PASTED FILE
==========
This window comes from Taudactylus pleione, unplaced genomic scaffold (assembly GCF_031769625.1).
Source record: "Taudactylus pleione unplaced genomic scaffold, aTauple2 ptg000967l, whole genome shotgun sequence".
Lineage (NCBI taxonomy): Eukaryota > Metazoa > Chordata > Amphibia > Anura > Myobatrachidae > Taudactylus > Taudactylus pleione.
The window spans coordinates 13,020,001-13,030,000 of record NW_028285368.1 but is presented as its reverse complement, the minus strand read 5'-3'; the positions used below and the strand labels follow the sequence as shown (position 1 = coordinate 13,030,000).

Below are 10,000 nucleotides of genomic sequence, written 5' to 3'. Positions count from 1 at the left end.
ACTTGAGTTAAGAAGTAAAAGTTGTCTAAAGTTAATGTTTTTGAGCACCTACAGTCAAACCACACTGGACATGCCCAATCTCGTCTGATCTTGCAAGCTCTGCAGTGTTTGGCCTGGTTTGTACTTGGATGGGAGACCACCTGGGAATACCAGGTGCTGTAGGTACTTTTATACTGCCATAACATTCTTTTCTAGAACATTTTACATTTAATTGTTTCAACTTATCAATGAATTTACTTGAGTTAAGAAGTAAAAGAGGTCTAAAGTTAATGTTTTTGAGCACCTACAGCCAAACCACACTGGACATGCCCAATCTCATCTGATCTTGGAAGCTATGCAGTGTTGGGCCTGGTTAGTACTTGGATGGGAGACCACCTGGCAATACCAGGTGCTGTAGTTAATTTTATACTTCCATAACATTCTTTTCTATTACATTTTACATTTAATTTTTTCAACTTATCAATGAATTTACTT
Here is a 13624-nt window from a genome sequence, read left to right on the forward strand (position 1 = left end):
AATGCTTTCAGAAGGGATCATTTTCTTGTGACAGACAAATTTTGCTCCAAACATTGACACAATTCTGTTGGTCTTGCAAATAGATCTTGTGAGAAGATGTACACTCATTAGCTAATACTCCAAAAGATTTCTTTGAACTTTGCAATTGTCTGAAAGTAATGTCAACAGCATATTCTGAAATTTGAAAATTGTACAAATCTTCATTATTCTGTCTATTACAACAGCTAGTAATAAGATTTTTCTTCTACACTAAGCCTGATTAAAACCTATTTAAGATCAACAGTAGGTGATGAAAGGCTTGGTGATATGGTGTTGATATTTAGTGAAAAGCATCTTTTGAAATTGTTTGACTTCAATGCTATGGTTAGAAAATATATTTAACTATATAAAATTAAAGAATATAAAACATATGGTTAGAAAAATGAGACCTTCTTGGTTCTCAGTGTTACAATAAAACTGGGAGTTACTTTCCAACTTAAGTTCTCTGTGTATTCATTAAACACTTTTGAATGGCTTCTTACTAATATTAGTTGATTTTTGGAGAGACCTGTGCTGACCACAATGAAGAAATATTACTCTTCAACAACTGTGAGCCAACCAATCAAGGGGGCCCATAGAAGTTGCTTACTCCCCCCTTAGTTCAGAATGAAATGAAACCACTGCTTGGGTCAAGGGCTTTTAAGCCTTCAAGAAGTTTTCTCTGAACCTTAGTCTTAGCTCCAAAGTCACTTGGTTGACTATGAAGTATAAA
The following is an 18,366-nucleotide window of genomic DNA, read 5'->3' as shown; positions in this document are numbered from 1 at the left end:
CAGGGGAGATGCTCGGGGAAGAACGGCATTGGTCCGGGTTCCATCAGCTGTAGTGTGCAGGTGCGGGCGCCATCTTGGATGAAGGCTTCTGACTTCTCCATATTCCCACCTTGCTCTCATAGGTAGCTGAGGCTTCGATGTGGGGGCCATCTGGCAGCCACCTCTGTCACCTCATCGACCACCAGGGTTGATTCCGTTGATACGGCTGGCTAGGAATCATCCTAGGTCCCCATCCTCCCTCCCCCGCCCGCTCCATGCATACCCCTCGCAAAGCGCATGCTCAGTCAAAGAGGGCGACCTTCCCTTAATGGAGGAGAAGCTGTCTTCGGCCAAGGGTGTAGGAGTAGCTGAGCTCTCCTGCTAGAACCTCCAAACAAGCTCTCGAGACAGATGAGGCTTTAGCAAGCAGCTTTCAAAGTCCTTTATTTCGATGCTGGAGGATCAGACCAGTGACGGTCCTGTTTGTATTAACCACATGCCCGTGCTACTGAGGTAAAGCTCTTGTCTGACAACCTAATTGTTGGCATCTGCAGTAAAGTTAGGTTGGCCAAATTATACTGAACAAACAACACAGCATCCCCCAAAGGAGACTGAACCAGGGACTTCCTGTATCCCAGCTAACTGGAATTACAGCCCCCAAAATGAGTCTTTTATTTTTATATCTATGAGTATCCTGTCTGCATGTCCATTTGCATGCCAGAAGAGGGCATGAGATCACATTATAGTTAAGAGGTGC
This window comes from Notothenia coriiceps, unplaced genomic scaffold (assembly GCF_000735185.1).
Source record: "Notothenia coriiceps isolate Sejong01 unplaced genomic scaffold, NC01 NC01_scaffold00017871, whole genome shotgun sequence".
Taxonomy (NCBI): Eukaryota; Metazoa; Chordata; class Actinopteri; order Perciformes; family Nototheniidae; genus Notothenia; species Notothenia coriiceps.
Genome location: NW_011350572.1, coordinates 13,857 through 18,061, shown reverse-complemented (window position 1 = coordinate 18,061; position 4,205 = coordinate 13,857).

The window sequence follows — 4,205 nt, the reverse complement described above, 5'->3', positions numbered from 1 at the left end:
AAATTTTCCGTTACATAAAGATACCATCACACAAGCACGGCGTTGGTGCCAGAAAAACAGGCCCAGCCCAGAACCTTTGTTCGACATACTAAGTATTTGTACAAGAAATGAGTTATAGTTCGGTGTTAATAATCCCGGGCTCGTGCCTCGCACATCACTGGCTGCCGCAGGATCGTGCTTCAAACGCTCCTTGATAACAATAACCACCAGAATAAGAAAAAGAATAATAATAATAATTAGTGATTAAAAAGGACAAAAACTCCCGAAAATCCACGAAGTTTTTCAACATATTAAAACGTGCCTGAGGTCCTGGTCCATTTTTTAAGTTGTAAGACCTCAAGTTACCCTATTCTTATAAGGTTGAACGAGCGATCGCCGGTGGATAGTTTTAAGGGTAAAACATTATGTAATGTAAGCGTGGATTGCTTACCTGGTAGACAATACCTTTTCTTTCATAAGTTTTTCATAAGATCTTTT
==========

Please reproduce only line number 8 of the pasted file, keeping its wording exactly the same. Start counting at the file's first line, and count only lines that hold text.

AATGCTTTCAGAAGGGATCATTTTCTTGTGACAGACAAATTTTGCTCCAAACATTGACACAATTCTGTTGGTCTTGCAAATAGATCTTGTGAGAAGATGTACACTCATTAGCTAATACTCCAAAAGATTTCTTTGAACTTTGCAATTGTCTGAAAGTAATGTCAACAGCATATTCTGAAATTTGAAAATTGTACAAATCTTCATTATTCTGTCTATTACAACAGCTAGTAATAAGATTTTTCTTCTACACTAAGCCTGATTAAAACCTATTTAAGATCAACAGTAGGTGATGAAAGGCTTGGTGATATGGTGTTGATATTTAGTGAAAAGCATCTTTTGAAATTGTTTGACTTCAATGCTATGGTTAGAAAATATATTTAACTATATAAAATTAAAGAATATAAAACATATGGTTAGAAAAATGAGACCTTCTTGGTTCTCAGTGTTACAATAAAACTGGGAGTTACTTTCCAACTTAAGTTCTCTGTGTATTCATTAAACACTTTTGAATGGCTTCTTACTAATATTAGTTGATTTTTGGAGAGACCTGTGCTGACCACAATGAAGAAATATTACTCTTCAACAACTGTGAGCCAACCAATCAAGGGGGCCCATAGAAGTTGCTTACTCCCCCCTTAGTTCAGAATGAAATGAAACCACTGCTTGGGTCAAGGGCTTTTAAGCCTTCAAGAAGTTTTCTCTGAACCTTAGTCTTAGCTCCAAAGTCACTTGGTTGACTATGAAGTATAAA